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Sharm El-Sheikh UN Climate Change Conference COP27

UN climate talks go into overtime

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  • Post last modified:19/11/2022
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SHARM-EL SHEIKH: UN climate talks that were supposed to end Friday were extended by a day in an effort to break a deadlock over creating a fund for developing countries devastated by the fallout from global warming.

Representatives from nearly 200 countries have gathered at the COP27 in Egypt for two weeks with the aim of driving forward action on climate change as the world faces a worsening onslaught of extreme floods, heat waves and droughts.

But wealthy and developing nations were still struggling to find common ground on creating the fund and on a host of other crucial issues with only hours before the summit in the Red Sea resort of Sharm el-Sheikh was due to end.

“Today we need to shift gears again, time is not on our side,” Egyptian Foreign Minister Sameh Shoukry, who chairs the COP27 talks, told delegates.
“I remain committed to bringing this conference to a close tomorrow in an orderly manner.”
The daunting list of urgent tasks includes finding agreement — and funds — for the emissions cuts needed to limit average warming to 1.5 degrees Celsius from pre-industrial levels, which scientists say is a safer guardrail to avoid the most dangerous impacts.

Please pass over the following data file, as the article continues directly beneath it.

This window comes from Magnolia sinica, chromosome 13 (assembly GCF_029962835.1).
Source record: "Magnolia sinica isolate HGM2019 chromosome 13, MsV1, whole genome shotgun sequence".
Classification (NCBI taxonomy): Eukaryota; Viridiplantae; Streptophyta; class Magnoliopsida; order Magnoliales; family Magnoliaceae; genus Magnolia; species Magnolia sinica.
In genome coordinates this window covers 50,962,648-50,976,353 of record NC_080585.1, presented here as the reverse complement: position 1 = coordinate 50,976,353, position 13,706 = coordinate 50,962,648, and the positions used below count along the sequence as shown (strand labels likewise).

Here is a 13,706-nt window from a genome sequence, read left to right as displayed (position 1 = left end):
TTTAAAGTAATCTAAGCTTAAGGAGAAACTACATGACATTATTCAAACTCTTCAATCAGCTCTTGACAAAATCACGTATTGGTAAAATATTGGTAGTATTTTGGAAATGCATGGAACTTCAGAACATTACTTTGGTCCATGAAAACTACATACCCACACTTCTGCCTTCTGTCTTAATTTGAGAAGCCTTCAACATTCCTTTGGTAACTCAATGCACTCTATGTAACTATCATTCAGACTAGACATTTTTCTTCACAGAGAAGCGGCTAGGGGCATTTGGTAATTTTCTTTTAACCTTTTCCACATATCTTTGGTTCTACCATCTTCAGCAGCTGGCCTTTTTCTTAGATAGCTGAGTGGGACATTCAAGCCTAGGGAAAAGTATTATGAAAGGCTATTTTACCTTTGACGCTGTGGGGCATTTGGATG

For many developing countries — and small island states threatened by sea level rise — the defining issues at the conference is money for the “loss and damage” caused by climate change.
A cascade of climate-driven extremes in recent months — from floods in Pakistan and Nigeria to heatwaves and droughts across the world — have shone a spotlight on the ferocious impacts of a warming world for developing nations that are also struggling with debts and surging inflation.

In a bid to find a compromise, the European Union proposed late Thursday the creation of a fund for the most vulnerable nations but warned it was its final offer.

The EU proposal indicated that the bloc, previously fearful of open-ended climate damages liability, has “shifted significantly”, said Rachel Cleetus, lead economist at the Union of Concerned Scientists’ climate programme.

But she said all eyes were now on the United States and China, the world’s top two polluters, fresh from a thaw in their climate relations after a meeting between Presidents Joe Biden and Xi Jinping earlier this week in Bali.

“It’s crunch time,” Cleetus told Media. “There’s no time anymore for the US to sit on the sidelines. They have to come out with what their position is to show that they’re being constructive.”

Cleetus added that China should also make its position clear, particularly on the issue of whether it would contribute to such a fund and pledge not to draw from it.

“We think China and the US can really unlock this in these last 24 hours,” Cleetus said.


Nimra Jamali

Nimra Jamali, presently studying in London, writes on international politics for